Serena Williams is nearing the conclusion of her illustrious tennis career and has indicated that she will retire soon, possibly following the U.S. Open.
Following her withdrawal from her 2021 Wimbledon first-round match due to a right hamstring tear, Williams missed almost a year of tournament action. Her first singles competition after her break was Wimbledon this year, where she was defeated by Frenchwoman Harmony Tan, who was rated 115th, in the opening round.
Williams is regarded as the best female player of all time despite having won 23 Grand Slam singles titles in her career, one less than Margaret Court’s record of 24. She defeated her sister Venus at the 2017 Australian Open while expecting her daughter Olympia, which was her most recent major victory.
Williams revealed earlier this week that she would not be competing in the Singapore finals of the WTA Tour. She finished her season in the U.S. open for the second year in a row.
Since her return from potentially fatal childbirth in 2017, Williams has finished in second place at four major tournaments, including Wimbledon and the U.S. 2018 and 2019 opening. While eight weeks pregnant, she won her most recent major championship at the 2017 Australian Open.
On Monday, Williams won her opening match at a tournament leading up to the U.S. Open in Toronto. She’s scheduled to compete on Wednesday. Players at the competition, including 18-year-old Coco Gauff, made comments on the news.
At age 17, she won her first major singles championship at the U.S. Open in 1999. The next year, she and her older sister Venus won the first of their three Olympic doubles titles. She also won the gold medal in singles at the 2012 London Olympics.
Williams explained why she has no set intentions to retire to Charlotte Bates of Sky Sports in September: “I can’t sit here and say that would be it because if I’m losing, I’ll find a way to win. Health problems can be difficult. Since Wimbledon, I’ve had a lot of health concerns, which has been incredibly disappointing. It wrecked my Olympics, I told Venus Williams.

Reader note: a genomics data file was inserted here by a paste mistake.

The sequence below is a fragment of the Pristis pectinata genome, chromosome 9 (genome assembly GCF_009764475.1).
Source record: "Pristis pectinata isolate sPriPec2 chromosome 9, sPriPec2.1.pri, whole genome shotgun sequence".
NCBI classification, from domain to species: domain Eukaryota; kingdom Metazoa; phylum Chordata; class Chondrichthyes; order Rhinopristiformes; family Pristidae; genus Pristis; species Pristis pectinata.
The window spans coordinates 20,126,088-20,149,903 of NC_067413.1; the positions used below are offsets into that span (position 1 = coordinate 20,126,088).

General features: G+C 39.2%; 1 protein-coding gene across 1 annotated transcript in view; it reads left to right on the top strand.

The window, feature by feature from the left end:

As opposed to her childhood buddy Andy Roddick, who shocked many when he unexpectedly announced his retirement at the 2012 U.S. Open, she appears to prefer to wind down.
Through her company Serena Ventures, which declared in March 2022 that it had raised an initial fund of $111 million, Williams has invested in more than 60 firms.
She is emphasizing diversity for her fund, and one of her most recent investments is Karat, which seeks to increase the hiring of Black software professionals.
On Monday, Williams won her first singles match since Roland Garros in 2021, beating Nuria Parrizas 6-3, 6-4 to reach the second round in Toronto.
It marked her first singles win since beating fellow American Danielle Collins in the third round of last year’s French Open.
Ideas do not come into existence on their own. They are decorated with symbols, organizations, things, and laws that collectively reflect and support a compelling story that, over time, permeates society to the point that it is taken for granted. We have forgotten that despite longer lifespans, technological advancements, and changes in the nature of labor, roughly one-third of adult life in the 21st century is defined by a concept that dates back to the 19th century.
Written by Daniel Murillo
Edited by Sheena Robertson
Forbes: Serena Williams Serves Up A New Vision Of Life And Retirement
BleacherReport: Serena Williams’ Slow Path Toward Retirement Starting With WTA Finals Withdrawal
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Inset Image Courtesy of Jimmy Baikovicius‘ Flickr Page- Creative Commons License
Serena Williams Presents a New Perspective on Retirement and Life added by Daniel Murillo on August 31, 2022
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